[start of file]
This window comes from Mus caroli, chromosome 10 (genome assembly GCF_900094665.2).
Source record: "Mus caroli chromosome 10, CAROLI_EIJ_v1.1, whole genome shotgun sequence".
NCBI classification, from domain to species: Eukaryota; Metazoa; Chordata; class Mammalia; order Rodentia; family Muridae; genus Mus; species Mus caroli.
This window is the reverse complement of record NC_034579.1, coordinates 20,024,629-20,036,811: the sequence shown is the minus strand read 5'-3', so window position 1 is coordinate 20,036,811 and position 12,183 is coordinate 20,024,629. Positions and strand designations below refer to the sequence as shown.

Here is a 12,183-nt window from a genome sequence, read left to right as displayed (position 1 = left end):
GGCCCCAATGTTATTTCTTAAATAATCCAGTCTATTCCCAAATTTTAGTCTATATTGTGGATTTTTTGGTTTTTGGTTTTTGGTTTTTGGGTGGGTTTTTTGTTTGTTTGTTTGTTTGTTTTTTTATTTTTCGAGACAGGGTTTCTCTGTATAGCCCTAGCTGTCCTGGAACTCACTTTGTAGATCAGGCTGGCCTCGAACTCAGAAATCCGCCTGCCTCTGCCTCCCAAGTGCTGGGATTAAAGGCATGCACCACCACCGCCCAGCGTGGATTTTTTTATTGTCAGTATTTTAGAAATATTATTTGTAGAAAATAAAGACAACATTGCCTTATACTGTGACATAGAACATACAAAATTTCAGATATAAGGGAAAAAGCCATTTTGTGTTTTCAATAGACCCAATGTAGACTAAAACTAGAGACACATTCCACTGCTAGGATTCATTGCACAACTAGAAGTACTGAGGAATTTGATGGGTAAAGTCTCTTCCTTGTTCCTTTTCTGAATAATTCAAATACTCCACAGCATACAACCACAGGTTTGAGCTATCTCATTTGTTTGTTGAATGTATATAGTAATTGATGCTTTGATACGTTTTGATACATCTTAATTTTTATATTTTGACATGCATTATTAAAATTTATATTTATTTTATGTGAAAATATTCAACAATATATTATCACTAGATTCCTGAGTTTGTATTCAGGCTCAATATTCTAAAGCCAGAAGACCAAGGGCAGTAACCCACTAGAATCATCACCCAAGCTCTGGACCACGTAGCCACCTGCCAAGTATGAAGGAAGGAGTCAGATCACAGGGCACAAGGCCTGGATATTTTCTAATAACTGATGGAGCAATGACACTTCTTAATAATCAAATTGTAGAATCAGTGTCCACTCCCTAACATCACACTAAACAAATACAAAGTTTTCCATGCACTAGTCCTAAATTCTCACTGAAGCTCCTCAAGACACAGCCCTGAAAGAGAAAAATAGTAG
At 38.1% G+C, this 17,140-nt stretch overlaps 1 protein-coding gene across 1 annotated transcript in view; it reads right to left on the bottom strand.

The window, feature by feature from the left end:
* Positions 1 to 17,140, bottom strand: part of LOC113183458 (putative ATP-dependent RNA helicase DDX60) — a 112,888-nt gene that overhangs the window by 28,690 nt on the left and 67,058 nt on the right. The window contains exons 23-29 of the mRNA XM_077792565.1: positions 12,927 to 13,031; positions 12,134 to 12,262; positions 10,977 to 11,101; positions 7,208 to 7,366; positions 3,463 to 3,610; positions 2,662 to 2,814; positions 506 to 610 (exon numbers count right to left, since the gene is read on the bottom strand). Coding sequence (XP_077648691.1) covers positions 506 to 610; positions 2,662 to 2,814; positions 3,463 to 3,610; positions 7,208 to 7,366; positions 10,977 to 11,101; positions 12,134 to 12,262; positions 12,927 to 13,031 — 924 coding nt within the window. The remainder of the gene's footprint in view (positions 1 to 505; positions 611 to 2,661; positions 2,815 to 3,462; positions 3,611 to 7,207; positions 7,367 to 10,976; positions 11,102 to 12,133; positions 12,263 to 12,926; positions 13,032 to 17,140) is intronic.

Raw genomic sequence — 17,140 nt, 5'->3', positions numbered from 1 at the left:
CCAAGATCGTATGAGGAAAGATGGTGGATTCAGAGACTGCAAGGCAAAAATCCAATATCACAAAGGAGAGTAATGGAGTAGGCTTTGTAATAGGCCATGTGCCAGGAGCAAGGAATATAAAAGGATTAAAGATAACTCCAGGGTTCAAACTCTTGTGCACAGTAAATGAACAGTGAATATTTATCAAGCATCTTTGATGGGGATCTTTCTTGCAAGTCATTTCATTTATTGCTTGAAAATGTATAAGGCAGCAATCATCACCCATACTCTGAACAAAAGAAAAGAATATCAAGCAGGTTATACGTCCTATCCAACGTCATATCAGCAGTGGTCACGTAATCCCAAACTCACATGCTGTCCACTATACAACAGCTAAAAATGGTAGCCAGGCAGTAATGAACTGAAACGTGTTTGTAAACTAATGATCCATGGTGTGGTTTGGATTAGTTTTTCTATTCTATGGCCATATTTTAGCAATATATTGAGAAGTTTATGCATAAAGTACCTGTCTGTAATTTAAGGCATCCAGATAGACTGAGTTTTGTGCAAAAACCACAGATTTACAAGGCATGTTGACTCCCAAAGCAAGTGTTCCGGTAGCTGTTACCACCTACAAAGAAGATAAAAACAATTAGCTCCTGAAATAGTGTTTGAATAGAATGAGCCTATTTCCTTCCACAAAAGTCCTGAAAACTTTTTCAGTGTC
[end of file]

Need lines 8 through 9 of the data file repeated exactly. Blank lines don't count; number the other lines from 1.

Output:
The window, feature by feature from the left end:
* Positions 1 to 17,140, bottom strand: part of LOC113183458 (putative ATP-dependent RNA helicase DDX60) — a 112,888-nt gene that overhangs the window by 28,690 nt on the left and 67,058 nt on the right. The window contains exons 23-29 of the mRNA XM_077792565.1: positions 12,927 to 13,031; positions 12,134 to 12,262; positions 10,977 to 11,101; positions 7,208 to 7,366; positions 3,463 to 3,610; positions 2,662 to 2,814; positions 506 to 610 (exon numbers count right to left, since the gene is read on the bottom strand). Coding sequence (XP_077648691.1) covers positions 506 to 610; positions 2,662 to 2,814; positions 3,463 to 3,610; positions 7,208 to 7,366; positions 10,977 to 11,101; positions 12,134 to 12,262; positions 12,927 to 13,031 — 924 coding nt within the window. The remainder of the gene's footprint in view (positions 1 to 505; positions 611 to 2,661; positions 2,815 to 3,462; positions 3,611 to 7,207; positions 7,367 to 10,976; positions 11,102 to 12,133; positions 12,263 to 12,926; positions 13,032 to 17,140) is intronic.